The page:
## Introduction

Today deep learning is going viral and is applied to a variety of machine learning problems such as image recognition, speech recognition, machine translation, and others. There is a wide range of highly customizable neural network architectures, which can suit almost any problem when given enough data. Each neural network should be elaborated to suit the given problem well enough. You have to fine tune the hyperparameters of the network (the learning rate, dropout coefficients, weight decay, and many others) as well as the number of hidden layers, and the number of units in each layer. **Choosing the right activation function for each layer is also crucial and may have a significant impact on metric scores and the training speed of the model**.

## Activation Functions

The activation function is an essential building block for every neural network. We can choose from a huge list of popular activation functions from popular Deep Learning frameworks, like ReLU, Sigmoid, Tanh, and many others.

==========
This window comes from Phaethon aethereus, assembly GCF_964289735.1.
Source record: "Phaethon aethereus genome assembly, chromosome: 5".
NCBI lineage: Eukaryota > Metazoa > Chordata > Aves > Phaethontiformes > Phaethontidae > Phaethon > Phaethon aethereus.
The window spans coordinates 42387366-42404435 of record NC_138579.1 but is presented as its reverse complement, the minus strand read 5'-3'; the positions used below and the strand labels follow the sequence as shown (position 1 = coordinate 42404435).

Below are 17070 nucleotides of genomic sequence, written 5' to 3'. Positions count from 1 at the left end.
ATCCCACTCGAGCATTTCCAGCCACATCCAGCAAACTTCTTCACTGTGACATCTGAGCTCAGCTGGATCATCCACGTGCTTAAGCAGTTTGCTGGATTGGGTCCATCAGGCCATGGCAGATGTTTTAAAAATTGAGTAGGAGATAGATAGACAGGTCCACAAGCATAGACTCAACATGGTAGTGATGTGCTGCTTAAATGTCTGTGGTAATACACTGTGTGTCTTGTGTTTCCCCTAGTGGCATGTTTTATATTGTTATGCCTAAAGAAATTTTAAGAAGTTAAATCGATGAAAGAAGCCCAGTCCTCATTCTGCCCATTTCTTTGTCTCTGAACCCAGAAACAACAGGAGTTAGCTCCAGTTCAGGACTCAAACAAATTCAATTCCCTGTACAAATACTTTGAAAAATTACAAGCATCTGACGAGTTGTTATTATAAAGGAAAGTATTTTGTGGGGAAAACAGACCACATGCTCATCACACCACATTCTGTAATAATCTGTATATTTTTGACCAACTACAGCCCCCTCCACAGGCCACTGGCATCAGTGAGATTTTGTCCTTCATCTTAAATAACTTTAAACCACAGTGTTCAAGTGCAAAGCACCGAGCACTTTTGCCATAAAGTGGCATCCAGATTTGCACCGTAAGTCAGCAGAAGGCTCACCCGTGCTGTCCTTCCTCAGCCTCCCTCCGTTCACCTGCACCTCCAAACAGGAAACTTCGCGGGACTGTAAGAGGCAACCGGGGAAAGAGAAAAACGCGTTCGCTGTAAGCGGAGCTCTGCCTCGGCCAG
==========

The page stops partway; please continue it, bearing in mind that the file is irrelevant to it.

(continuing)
However, to create a state of the art model, customized particularly for your task, you may need to use a custom activation function, which is absent in Deep Learning framework you are using. Activation functions can be roughly classified into the following groups by complexity:

**Simple activation functions**like SiLU, Inverse Square Root Unit (ISRU). You can quickly implement these functions using any Deep Learning framework.**Activation functions with trainable parameters**like Soft Exponentialactivation or S-shaped Rectified Linear Unit (SReLU).**Activation functions, which are not differentiable at some points**and require the custom implementation of the backward step, for example, Bipolar Rectified Linear Unit (BReLU).

In this tutorial, I cover the implementation and demo examples for all of these types of functions with PyTorch framework. You can find all the code for this article on GitHub.

## Setting Up

To go through the examples of the implementation of activation functions, you would require:

- To install PyTorch,
- To add the necessary imports to your script,